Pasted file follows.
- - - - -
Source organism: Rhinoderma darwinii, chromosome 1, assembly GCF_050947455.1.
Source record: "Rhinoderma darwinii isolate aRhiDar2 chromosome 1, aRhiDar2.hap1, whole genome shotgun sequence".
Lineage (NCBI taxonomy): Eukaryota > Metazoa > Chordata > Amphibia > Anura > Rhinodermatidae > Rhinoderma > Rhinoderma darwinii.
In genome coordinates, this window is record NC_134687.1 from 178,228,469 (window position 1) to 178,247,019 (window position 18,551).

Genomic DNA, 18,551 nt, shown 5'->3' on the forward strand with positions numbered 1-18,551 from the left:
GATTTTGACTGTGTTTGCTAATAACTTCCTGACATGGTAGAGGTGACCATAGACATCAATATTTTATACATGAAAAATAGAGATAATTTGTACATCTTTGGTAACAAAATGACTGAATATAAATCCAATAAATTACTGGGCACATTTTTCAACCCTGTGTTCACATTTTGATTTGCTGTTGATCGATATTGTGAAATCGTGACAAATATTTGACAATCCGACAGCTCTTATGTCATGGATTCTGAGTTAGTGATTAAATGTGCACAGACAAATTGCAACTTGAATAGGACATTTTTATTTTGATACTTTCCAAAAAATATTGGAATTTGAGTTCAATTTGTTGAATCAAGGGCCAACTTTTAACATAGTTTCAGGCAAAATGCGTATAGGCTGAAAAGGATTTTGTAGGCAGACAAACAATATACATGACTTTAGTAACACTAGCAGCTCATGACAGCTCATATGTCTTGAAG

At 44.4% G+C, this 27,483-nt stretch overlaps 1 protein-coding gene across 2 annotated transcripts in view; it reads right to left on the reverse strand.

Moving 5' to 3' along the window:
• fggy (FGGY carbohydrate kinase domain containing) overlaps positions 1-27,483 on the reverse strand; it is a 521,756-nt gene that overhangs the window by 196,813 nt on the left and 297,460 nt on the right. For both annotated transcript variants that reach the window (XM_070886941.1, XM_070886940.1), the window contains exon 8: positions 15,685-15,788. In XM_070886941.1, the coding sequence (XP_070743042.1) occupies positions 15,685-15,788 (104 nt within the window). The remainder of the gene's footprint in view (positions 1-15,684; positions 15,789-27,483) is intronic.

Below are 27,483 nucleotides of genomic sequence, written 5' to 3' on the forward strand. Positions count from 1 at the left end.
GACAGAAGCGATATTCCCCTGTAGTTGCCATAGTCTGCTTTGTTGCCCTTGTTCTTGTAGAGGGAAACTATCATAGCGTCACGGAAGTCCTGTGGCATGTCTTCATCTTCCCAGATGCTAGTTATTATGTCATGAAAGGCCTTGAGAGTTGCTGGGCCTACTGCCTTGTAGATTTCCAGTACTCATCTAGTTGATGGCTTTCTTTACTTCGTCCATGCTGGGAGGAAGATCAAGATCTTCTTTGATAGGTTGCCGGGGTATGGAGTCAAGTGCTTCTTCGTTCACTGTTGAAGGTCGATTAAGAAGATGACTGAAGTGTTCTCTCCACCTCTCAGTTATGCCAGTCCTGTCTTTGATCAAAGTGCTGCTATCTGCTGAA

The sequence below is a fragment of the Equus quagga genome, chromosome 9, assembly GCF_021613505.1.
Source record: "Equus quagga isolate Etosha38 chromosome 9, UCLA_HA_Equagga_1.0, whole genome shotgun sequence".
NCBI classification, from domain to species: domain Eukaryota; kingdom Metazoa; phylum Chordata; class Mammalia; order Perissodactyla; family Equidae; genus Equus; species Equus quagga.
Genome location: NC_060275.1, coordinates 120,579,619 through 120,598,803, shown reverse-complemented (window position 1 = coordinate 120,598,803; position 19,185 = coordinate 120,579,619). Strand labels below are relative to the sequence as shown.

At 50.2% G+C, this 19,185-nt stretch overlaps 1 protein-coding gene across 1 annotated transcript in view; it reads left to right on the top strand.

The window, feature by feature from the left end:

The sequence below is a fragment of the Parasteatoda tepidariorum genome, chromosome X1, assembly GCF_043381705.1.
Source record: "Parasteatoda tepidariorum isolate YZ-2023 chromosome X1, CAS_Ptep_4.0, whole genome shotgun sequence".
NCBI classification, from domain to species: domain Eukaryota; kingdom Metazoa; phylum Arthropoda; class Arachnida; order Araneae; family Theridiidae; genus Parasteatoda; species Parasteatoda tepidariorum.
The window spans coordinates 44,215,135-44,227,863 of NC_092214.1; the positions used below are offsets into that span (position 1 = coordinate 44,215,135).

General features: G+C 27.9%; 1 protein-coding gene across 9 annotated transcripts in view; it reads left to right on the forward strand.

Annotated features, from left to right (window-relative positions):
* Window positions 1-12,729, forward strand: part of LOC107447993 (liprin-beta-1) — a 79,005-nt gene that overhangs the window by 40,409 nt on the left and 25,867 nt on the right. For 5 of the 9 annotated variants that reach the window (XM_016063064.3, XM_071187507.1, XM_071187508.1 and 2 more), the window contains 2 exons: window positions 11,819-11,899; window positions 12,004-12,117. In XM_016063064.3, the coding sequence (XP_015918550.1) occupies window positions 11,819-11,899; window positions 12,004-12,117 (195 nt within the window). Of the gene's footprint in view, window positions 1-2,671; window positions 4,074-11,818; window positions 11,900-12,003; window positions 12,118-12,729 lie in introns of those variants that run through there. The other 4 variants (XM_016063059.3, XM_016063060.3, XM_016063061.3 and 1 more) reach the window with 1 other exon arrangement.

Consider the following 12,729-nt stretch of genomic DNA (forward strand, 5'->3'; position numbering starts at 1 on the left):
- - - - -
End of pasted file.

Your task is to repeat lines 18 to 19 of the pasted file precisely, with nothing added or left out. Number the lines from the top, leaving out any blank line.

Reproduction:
The sequence below is a fragment of the Parasteatoda tepidariorum genome, chromosome X1, assembly GCF_043381705.1.
Source record: "Parasteatoda tepidariorum isolate YZ-2023 chromosome X1, CAS_Ptep_4.0, whole genome shotgun sequence".